Right-of-way delays transmission line repairs

by Myrna Velasco, 22 August 2015
from Manila Bulletin

Visayas grid is also a problematic terrain for the National Grid Corporation of the Philippines (NGCP) when it comes to right-of-way (ROW) and access concerns to its facilities – including a case involving repair of transmission lines in the area.

It pointed to one ‘uncooperative landowner’ being the major ‘delaying factor’ in the repair of the 69-kilovolt Sta. Barbara-Sibalom line that tripped last August 7.

 In a statement to the media, NGCP has noted that despite some hurdles it was still able to restore “the power transmission services to 15 municipalities in Iloilo and Antique” just two days after August 9.

The damage to the line, it was explained, was due to a “toppled structure in Barangay Mambog in Oton, Iloilo.”

While one portion of the line – the Santa Barbara-San Miguel section was immediately restored, the repair of the entire line had been hobbled for some time.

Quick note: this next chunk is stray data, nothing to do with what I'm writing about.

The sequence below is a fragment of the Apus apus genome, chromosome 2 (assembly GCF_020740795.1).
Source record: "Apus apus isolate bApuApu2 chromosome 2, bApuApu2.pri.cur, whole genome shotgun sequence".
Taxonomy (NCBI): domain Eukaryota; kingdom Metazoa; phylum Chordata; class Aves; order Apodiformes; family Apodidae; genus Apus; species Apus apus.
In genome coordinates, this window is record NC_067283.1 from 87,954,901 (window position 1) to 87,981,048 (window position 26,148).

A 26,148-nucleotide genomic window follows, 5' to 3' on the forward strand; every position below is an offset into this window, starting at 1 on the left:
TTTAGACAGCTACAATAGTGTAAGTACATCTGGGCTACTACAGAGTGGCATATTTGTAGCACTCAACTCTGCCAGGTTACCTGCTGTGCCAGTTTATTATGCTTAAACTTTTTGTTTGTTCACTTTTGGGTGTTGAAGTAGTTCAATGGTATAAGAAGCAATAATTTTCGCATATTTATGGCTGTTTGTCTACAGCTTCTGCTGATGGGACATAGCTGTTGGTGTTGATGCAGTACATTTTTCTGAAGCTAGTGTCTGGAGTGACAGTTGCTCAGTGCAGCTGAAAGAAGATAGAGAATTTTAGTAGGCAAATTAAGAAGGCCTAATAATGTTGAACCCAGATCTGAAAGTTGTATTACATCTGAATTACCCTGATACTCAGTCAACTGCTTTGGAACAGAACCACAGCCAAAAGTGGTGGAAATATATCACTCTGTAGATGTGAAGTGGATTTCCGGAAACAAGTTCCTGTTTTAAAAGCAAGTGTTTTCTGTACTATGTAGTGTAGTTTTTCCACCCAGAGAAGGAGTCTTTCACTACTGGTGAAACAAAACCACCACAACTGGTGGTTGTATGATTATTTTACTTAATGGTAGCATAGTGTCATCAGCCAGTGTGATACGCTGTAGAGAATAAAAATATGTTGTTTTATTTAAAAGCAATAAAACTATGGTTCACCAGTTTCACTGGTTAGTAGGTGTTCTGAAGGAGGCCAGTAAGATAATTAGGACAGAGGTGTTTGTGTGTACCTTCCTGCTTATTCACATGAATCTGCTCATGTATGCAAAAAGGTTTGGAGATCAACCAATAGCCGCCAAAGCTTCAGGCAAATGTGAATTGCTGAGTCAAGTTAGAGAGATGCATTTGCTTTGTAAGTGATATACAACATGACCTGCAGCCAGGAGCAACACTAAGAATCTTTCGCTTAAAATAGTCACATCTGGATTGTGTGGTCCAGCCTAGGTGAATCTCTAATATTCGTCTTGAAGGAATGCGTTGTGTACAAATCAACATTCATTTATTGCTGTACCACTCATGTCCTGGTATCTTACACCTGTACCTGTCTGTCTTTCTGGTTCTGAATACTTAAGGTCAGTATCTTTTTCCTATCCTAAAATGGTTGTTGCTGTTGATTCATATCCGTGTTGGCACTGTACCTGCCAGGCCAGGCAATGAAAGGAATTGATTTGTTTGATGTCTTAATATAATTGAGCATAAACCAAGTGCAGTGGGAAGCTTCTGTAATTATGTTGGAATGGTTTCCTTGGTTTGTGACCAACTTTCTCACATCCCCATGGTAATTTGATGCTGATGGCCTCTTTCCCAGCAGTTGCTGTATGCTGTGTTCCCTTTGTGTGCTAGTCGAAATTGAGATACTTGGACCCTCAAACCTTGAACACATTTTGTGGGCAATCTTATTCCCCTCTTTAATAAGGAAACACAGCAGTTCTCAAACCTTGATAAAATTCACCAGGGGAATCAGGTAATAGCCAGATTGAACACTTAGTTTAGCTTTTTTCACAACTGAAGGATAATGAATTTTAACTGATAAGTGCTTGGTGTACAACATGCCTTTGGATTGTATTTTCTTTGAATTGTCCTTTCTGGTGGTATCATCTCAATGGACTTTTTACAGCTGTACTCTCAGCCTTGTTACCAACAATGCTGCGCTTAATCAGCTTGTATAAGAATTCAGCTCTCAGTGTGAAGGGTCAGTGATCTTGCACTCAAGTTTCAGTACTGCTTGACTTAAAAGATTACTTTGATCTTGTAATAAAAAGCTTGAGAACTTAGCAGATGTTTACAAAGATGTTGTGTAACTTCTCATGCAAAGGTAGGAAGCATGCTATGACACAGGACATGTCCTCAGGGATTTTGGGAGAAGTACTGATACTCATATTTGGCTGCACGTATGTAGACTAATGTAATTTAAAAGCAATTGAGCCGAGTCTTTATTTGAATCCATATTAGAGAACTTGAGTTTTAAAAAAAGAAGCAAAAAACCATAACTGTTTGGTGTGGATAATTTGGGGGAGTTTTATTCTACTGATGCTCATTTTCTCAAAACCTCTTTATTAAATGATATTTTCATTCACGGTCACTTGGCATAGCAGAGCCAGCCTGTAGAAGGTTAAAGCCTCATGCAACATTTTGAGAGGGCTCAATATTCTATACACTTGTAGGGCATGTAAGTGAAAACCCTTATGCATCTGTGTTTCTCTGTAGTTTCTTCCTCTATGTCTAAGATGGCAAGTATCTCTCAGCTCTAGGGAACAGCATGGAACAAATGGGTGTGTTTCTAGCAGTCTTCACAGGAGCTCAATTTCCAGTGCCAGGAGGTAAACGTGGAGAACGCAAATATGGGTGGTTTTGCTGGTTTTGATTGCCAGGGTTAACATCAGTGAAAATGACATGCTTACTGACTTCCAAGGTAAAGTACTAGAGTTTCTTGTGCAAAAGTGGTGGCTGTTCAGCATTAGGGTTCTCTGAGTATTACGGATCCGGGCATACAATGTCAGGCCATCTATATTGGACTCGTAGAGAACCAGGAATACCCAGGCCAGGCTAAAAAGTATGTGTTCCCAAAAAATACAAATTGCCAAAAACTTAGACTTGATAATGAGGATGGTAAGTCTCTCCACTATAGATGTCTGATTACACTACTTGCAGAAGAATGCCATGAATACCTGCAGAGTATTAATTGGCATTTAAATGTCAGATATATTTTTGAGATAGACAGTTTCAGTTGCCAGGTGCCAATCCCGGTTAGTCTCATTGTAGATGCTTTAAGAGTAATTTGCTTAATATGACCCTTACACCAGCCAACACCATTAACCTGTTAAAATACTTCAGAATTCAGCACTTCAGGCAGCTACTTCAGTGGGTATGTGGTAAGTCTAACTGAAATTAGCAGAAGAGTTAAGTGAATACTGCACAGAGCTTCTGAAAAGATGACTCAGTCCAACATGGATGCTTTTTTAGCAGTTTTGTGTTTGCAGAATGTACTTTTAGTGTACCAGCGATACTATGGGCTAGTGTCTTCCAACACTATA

NGCP said that such could have been swiftly completed “had a landowner immediately allowed the inspection and repair of the toppled structure within his property.”

The transmission firm has emphasized that “despite negotiations and repeated pleas, the landowner did not immediately allow NGCP’s line personnel to enter his property.”

 That then delayed the restoration of electricity service to end-users served by the Iloilo Electric Cooperative I and Antique Electric Cooperative, which had been adversely affected by the consequent power outages.

NGCP albeit relayed that “the landowner finally relented and let NGCP linemen in the property evening of August 8.”

 The company has reiterated that “power interruptions and accidents cannot be entirely avoided…but we can only conduct our maintenance and expansion programs if we are allowed unimpeded access to the facility sites.”

Right-of-way and access to facilities have been a perennial problem to NGCP’s service operations as well as on its network improvement endeavors, and the lack of firm policy easing that typically renders the consumers part of the collateral damage in the process.